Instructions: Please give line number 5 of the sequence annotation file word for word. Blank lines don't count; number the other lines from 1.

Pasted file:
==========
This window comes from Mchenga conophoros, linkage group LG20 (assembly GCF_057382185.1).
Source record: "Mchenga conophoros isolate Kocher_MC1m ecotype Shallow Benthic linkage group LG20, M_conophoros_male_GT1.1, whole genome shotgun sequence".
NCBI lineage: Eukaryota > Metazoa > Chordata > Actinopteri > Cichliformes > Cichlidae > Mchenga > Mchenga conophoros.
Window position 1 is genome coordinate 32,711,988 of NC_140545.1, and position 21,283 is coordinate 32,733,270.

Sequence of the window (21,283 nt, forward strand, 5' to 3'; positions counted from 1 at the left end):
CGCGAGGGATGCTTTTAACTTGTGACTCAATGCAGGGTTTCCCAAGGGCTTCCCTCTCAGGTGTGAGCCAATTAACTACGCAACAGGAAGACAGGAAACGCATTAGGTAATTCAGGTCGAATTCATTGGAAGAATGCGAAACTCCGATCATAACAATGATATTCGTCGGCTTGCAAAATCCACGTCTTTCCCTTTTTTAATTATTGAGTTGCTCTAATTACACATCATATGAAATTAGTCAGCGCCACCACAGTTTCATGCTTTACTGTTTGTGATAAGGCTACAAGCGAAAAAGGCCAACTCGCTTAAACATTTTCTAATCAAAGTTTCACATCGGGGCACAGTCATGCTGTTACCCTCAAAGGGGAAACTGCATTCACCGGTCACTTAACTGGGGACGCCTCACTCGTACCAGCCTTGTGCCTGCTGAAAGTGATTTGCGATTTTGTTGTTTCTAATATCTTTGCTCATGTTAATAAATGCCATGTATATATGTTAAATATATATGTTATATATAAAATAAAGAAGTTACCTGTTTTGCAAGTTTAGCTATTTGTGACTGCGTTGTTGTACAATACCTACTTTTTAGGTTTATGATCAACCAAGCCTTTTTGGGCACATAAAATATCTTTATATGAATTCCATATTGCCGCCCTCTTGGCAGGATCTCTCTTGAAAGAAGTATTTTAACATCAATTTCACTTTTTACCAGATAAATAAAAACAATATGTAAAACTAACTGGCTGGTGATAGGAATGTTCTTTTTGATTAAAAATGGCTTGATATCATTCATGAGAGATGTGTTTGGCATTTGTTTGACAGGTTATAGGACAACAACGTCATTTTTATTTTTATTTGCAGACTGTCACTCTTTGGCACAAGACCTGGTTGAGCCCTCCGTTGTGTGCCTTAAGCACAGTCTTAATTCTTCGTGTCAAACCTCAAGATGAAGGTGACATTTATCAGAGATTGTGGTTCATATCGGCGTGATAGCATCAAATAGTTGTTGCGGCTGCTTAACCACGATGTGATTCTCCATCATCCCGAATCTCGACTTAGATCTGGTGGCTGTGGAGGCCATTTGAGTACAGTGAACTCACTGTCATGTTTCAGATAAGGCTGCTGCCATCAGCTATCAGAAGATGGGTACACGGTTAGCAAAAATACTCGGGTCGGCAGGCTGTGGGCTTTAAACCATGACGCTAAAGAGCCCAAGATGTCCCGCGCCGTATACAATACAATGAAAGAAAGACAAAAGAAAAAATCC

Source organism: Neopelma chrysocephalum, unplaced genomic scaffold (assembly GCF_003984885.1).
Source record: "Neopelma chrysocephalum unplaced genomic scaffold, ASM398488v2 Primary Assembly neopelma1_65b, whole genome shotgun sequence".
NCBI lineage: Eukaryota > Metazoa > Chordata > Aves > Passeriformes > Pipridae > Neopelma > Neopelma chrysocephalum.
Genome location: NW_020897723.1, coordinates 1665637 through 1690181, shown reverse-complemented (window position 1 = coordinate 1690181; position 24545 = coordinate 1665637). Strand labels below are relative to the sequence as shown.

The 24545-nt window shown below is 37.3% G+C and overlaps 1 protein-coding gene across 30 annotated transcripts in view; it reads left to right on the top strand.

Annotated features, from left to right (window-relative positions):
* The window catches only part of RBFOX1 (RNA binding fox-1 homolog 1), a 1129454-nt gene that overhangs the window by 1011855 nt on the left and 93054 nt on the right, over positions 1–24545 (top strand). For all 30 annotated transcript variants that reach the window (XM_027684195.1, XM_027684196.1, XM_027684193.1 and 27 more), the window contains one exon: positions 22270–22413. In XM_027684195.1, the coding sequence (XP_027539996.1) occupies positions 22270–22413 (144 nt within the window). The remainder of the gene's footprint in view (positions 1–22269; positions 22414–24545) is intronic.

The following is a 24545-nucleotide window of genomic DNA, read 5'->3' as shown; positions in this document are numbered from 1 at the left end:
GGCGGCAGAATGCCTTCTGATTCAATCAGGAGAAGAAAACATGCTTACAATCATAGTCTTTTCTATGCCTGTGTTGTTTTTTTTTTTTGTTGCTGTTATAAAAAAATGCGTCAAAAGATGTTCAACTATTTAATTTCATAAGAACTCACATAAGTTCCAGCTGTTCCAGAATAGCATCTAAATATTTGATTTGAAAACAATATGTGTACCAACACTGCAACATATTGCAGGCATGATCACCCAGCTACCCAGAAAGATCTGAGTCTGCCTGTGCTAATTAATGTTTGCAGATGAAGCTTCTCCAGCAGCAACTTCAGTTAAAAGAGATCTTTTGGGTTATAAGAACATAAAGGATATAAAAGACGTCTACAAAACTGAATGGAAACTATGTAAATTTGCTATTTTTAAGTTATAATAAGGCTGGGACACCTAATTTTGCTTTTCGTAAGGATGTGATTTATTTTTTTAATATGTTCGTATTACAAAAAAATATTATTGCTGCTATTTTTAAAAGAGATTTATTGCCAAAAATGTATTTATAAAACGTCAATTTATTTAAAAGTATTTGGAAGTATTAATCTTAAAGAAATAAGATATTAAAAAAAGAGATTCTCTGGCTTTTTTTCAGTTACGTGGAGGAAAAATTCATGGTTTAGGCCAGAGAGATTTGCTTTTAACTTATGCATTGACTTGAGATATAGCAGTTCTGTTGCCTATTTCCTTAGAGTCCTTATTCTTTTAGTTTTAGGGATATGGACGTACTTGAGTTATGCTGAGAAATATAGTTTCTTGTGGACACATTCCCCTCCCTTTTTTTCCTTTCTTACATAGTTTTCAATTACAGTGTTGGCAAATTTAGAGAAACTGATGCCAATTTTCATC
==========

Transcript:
Sequence of the window (21,283 nt, forward strand, 5' to 3'; positions counted from 1 at the left end):